Willie | Tolaga Bay, Gisborne
“My life in general has been one of many different hats I’ve had to wear. Some of them have been good. Some of them have been a journey, on the other side of a controversial lifestyle I’ve had. But being home has really opened my eyes to lifestyles, whānau, being part of a community.
Coming home at this age, it’s an eye-opener for me because I know a lot of young whānau, who have grown up. Life at home here, I’ve found it’s not fast. So, if you’re in a hurry to do anything, coming from a city or urban-style life, you have to understand that things don’t happen as quickly as you’d expect them. Even I’ve found it frustrating at times, because out there in the big cities, you’re used to keeping time. You’ve got to do appointments on time. You’ve got to be here at a certain time. You put a lot of self-expectation on yourself, and for me, I was a person that if I had 110 things to do in a day, I had to do 111. My self-expectancy was very, very high, and it’s taught me a lot coming back home here, that hey, if I’ve got three things I’ve got to do today, even if I just get the bed made, I can do the washing tomorrow. Don’t stress too much because there’s another day tomorrow. I have to learn to step back and just take it for what it is. It’s cool, because you still get things achieved and accomplished. But learning that has been a big accomplishment. Something new to me because I lived overseas for a lot of my years. When I was 16 I went over to Australia. At 17 I lived in America for seven-and-a-half years, and I drove trucks there. I lived in Philadelphia. I have a son over there, who’s about 39 now, but we just started to make contact over the last five years, and so I have another family here. There’s been a bit of up and down in that. I’ve lost a son. I was blessed with four more. My daughter’s the oldest, but most of them are grown up now and they live in Australia with their mum, who’s from the coast. She’s another Coastie from Waipiro Bay.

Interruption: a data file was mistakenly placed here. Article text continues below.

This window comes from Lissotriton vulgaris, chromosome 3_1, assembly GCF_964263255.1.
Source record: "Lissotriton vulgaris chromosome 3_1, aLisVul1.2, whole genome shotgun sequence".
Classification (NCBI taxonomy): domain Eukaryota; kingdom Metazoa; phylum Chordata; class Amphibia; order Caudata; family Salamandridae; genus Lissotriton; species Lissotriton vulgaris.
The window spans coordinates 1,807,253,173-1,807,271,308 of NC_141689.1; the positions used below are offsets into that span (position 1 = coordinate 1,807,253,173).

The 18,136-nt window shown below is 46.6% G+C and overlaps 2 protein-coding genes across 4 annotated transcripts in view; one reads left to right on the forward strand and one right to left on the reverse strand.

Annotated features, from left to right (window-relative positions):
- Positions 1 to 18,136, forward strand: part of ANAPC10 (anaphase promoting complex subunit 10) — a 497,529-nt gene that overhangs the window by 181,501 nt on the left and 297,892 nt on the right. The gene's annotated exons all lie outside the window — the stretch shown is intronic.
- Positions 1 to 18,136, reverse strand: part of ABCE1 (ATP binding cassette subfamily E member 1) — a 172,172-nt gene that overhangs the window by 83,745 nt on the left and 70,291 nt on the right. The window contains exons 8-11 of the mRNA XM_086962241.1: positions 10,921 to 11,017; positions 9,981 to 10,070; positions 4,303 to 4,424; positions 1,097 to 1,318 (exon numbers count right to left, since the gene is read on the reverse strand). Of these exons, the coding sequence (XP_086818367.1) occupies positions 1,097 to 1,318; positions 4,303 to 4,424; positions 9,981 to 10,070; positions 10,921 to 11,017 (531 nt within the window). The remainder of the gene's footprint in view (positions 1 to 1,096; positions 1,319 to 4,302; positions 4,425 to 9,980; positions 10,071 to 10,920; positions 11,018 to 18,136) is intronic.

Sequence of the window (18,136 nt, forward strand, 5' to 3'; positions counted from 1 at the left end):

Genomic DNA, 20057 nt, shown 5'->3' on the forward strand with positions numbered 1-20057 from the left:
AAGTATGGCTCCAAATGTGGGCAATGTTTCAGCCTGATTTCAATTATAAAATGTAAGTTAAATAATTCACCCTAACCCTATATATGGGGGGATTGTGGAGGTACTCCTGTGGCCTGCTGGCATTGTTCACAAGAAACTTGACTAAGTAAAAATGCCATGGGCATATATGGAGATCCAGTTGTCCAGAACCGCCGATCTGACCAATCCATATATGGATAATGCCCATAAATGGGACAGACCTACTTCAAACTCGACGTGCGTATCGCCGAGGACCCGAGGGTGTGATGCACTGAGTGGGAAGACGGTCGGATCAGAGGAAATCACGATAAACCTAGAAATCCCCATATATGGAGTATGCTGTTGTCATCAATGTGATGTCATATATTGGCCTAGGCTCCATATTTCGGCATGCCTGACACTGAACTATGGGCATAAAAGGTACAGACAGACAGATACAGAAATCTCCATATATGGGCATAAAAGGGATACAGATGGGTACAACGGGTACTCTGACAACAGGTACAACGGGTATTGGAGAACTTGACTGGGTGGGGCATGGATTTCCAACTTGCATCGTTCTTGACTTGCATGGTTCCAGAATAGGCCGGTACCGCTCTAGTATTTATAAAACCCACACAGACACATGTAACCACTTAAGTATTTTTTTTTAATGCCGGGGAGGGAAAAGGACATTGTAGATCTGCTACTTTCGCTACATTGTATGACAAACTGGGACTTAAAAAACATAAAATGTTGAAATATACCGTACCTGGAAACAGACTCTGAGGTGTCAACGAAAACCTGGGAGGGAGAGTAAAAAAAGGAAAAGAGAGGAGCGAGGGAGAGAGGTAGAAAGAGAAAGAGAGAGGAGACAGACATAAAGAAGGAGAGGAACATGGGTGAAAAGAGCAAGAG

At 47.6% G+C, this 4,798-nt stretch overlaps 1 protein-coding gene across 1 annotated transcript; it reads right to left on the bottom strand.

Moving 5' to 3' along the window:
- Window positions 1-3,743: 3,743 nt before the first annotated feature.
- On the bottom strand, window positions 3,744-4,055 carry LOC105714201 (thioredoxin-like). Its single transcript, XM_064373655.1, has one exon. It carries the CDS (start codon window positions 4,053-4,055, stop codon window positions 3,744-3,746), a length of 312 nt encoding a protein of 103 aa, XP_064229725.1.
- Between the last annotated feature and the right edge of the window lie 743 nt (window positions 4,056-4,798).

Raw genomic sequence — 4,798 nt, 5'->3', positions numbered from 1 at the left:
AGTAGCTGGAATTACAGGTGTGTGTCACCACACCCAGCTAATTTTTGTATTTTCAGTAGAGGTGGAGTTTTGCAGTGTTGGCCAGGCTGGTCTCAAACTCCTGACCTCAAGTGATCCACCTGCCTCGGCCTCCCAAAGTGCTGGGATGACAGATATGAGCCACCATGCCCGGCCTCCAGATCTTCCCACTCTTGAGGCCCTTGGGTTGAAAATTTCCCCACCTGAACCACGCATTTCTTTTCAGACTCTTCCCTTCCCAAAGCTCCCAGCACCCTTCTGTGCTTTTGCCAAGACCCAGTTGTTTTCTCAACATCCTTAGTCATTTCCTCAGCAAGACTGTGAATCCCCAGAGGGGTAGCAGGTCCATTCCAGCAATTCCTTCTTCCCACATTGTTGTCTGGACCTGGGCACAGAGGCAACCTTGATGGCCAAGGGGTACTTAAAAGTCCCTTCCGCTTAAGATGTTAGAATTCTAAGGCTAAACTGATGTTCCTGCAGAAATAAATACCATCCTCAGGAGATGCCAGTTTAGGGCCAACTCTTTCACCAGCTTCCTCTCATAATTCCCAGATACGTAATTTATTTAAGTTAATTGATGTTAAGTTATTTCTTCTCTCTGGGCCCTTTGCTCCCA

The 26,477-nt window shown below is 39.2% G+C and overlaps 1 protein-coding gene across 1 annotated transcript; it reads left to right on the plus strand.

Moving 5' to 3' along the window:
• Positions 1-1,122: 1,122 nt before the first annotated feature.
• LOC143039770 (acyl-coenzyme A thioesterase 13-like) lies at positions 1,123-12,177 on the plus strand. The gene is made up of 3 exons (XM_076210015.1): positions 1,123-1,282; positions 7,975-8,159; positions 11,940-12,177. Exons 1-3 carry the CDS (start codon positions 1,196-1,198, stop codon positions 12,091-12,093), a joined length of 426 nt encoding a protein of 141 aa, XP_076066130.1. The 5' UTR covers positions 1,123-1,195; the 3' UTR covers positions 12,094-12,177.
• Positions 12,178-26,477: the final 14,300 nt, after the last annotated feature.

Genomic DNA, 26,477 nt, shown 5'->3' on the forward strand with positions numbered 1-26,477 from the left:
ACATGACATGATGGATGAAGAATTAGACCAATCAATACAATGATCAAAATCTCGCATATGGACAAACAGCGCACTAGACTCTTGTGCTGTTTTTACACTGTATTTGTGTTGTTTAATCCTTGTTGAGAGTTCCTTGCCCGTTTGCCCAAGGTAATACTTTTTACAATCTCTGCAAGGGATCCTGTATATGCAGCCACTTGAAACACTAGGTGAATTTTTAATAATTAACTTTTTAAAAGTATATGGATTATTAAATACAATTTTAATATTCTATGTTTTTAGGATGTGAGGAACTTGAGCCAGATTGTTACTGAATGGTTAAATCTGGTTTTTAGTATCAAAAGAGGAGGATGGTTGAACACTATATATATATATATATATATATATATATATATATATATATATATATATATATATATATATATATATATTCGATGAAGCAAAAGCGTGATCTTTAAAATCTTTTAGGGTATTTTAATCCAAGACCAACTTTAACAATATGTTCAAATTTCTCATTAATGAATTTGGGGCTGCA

As far as work goes, I’m a beneficiary. I have no shame in that. It’s just how it is. I’m just in the process of starting up my own little business venture thing and it’s one foot in front of the other. Things don’t happen overnight, so I’ve just come out of a hui at the moment, from starting the paperwork process, in order to get a grant to get me going. I’ve been offered a little bit of mahi around here, which I’m really appreciative of, because around here there’s not a lot to do. You’re either up in the forestry, driving a logging truck, shearing sheep, or working on a farm. So, your options are limited, unless you venture into the city. But then again, if you’re fortunate enough to get a job in town, a lot of the jobs there are seasonal. So, for me, I’d rather be home-grown back here and give back to our people. I’m not going to make a million dollars in one week, but just keeping myself busy helps me, because I’m a diabetic, and from where I am, to where I was, I’ve come a long way. Keeping active was one of the most important things. Changing my eating habits. It’s something that I let get me down, and prohibit me mentally from thinking, ‘I can’t do that, because I’ve got this’. It just makes you think, am I determined to push the boundary? I believe you can do it if you put your mind to it.